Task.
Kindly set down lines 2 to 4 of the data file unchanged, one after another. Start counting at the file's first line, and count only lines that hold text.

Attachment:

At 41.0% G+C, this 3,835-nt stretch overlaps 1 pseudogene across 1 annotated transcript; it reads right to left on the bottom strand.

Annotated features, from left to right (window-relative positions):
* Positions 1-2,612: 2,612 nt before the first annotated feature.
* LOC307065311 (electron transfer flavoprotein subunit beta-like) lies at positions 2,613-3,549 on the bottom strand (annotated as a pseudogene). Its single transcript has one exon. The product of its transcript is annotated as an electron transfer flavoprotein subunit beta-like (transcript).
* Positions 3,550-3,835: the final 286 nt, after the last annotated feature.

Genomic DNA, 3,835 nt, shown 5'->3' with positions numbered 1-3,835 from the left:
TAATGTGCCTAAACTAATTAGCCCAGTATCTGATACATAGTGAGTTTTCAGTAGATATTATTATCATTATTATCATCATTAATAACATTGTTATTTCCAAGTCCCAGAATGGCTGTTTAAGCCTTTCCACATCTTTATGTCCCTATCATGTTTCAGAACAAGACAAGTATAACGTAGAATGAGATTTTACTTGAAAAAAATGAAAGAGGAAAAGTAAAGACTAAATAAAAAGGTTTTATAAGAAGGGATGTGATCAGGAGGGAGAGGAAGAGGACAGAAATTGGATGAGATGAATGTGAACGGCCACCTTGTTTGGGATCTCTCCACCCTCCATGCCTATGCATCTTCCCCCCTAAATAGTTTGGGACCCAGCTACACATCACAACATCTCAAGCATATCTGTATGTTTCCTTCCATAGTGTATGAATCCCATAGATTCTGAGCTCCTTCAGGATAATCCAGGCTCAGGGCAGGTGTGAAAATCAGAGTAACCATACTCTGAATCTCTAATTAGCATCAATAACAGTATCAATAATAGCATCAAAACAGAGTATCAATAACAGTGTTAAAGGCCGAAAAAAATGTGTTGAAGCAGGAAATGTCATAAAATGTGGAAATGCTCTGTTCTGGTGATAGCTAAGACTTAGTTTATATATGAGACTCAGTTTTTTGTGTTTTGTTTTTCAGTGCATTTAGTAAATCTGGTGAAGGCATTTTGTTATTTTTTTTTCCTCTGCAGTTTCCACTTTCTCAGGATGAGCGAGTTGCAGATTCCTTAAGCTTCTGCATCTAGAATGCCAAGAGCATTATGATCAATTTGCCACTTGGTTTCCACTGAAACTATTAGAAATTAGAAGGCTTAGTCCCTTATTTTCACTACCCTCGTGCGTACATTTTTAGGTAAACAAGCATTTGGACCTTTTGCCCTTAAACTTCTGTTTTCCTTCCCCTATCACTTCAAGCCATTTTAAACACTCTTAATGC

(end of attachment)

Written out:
Annotated features, from left to right (window-relative positions):
* Positions 1-2,612: 2,612 nt before the first annotated feature.
* LOC307065311 (electron transfer flavoprotein subunit beta-like) lies at positions 2,613-3,549 on the bottom strand (annotated as a pseudogene). Its single transcript has one exon. The product of its transcript is annotated as an electron transfer flavoprotein subunit beta-like (transcript).